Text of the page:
For the most part, George Lucas has stayed fairly quiet about his own future plans for Star Wars before selling off Lucasfilm and the franchise to Disney. We’ve had teases here and there, but in a new interview, Lucas lifted the lid even further on what could’ve been Star Wars VII through IX—and while there are some surprises, they’re not all ideas that have been left behind.
Speaking with writer Paul Duncan for the massive new coffee table book The Star Wars Archives: 1999-2005, Lucas expounded in greater detail the rough outline for his own Star Wars sequel trilogy. Lucas had been considering returning to the galaxy far, far, away since the early 2010s, but the lingering realization that producing a new trilogy of Star Wars movies would take at least another decade of his life meant that he ultimately passed the torch with Lucasfilm’s sale to Disney.
But what had Lucas left behind? He expounded on some fascinating ideas of how Star Wars would examine its heroes trying to rebuild after winning the galactic civil war. Especially when their surviving opponents in the Empire would essentially become the resistance fighters to their new order.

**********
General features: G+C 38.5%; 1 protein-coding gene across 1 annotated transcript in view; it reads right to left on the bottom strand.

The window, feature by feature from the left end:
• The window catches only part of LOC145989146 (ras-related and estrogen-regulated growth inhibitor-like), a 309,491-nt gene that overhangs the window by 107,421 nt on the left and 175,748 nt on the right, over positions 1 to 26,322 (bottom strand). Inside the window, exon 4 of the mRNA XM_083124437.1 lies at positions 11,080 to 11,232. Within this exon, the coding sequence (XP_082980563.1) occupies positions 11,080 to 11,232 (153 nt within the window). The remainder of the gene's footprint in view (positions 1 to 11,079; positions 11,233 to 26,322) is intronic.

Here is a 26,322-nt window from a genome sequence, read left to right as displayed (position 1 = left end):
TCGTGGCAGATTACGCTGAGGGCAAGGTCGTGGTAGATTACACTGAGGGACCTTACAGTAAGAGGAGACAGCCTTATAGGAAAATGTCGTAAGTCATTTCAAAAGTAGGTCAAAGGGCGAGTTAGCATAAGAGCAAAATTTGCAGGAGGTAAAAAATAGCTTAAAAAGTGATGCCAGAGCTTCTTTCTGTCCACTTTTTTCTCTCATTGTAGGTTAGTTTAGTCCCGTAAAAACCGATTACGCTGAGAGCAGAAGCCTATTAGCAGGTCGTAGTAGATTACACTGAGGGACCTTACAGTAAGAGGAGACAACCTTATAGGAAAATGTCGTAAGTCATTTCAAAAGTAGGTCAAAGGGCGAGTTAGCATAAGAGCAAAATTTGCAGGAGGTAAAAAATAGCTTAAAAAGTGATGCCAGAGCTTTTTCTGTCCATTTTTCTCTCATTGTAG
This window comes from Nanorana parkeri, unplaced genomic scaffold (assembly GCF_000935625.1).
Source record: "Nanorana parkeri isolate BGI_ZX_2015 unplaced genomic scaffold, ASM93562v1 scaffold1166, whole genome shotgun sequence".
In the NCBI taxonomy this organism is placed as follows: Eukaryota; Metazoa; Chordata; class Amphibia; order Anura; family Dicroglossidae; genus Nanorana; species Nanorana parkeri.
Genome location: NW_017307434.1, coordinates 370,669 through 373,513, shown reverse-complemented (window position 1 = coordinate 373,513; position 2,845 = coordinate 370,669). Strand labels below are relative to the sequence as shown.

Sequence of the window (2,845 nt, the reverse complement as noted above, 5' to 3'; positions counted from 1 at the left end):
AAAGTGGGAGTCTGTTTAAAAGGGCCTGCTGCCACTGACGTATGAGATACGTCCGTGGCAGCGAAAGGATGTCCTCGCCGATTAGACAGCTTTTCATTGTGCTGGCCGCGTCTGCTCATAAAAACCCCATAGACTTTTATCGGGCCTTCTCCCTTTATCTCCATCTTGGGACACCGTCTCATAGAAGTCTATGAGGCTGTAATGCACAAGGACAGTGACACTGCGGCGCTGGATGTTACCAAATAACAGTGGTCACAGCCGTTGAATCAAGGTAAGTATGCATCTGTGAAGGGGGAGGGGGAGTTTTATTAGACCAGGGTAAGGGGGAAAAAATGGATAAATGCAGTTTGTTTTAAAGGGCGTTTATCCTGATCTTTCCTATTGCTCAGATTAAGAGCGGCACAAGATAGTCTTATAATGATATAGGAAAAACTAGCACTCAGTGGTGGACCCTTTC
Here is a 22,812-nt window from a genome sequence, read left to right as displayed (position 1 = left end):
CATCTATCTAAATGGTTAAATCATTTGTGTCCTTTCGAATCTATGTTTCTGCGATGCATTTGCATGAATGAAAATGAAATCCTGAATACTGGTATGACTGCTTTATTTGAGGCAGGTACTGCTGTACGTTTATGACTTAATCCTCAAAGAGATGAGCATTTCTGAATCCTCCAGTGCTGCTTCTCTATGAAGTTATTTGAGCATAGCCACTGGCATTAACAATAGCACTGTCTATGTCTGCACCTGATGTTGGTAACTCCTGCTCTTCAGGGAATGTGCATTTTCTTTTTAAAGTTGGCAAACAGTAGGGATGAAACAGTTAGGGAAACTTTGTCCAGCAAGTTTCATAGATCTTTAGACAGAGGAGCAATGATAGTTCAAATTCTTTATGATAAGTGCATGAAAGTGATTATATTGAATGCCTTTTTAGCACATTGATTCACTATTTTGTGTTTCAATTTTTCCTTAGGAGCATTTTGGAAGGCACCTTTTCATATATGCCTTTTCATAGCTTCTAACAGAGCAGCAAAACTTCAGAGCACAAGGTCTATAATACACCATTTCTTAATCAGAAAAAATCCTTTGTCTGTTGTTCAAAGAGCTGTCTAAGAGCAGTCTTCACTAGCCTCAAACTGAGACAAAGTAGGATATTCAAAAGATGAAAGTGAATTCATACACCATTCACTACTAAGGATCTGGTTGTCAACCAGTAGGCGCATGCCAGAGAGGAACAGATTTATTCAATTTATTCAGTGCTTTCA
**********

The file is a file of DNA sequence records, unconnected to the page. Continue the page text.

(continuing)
“I had planned for the first trilogy to be about the father, the second trilogy to be about the son, and the third trilogy to be about the daughter and the grandchildren. Episodes VII, VIII, and IX would take ideas from what happened after the Iraq War,” Lucas says in Star Wars Archives. “‘Okay, you fought the war, you killed everybody, now what are you going to do?’ Rebuilding afterwards is harder than starting a rebellion or fighting the war. When you win the war and you disband the opposing army, what do they do? The stormtroopers would be like Saddam Hussein’s Ba’athist fighters that joined ISIS and kept on fighting. The stormtroopers refuse to give up when the Republic win.”
But the Imperial remnant Lucas describes wouldn’t have been the main threat of the new trilogy; their fight would’ve created a power vacuum that allowed the long-simmering power base of Star Wars’ criminal underworld—an idea Lucas has long been fascinated with, and had big plans for—would’ve risen to confront our heroes and the remnant alike. Led by a familiar face: Darth Maul.